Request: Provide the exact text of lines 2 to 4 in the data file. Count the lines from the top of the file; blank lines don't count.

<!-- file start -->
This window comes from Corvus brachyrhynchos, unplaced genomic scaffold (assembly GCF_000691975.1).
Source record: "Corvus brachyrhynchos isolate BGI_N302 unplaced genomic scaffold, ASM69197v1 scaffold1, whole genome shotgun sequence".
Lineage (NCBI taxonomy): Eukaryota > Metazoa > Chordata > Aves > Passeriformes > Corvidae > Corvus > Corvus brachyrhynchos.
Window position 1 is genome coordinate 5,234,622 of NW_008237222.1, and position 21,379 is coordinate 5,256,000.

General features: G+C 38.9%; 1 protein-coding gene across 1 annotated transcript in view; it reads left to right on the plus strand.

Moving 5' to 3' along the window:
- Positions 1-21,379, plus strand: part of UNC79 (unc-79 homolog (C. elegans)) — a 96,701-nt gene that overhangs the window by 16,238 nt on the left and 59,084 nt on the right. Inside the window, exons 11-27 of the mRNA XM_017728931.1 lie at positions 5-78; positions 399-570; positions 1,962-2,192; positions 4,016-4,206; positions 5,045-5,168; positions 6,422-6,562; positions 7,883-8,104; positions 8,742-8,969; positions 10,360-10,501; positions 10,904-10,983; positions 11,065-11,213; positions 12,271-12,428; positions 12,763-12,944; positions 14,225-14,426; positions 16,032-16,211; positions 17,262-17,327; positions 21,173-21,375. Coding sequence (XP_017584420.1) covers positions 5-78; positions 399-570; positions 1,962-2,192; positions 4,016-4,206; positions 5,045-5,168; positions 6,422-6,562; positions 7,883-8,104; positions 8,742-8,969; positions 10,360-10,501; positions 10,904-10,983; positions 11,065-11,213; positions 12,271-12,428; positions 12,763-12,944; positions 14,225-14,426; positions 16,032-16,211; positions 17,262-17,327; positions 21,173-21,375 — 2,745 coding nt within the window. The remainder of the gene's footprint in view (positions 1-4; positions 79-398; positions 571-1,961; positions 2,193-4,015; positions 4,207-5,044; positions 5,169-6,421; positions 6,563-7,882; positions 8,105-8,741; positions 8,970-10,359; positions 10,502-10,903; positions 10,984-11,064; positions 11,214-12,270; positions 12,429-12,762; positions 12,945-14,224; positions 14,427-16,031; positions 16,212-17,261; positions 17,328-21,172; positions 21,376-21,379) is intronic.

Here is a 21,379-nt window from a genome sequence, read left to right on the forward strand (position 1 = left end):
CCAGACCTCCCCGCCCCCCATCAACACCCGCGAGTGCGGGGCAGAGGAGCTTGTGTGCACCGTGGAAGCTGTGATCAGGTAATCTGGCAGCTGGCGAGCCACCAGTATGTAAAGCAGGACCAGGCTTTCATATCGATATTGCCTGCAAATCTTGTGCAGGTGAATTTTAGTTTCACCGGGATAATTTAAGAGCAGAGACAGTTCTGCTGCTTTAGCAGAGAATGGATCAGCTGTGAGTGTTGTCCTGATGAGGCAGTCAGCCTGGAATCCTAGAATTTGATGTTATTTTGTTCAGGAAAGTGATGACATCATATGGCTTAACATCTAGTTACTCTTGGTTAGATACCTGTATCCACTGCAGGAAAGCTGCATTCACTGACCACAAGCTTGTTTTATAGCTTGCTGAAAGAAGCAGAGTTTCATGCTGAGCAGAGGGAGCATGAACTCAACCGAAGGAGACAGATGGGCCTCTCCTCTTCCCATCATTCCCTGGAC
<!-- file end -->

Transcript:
Source record: "Corvus brachyrhynchos isolate BGI_N302 unplaced genomic scaffold, ASM69197v1 scaffold1, whole genome shotgun sequence".
Lineage (NCBI taxonomy): Eukaryota > Metazoa > Chordata > Aves > Passeriformes > Corvidae > Corvus > Corvus brachyrhynchos.
Window position 1 is genome coordinate 5,234,622 of NW_008237222.1, and position 21,379 is coordinate 5,256,000.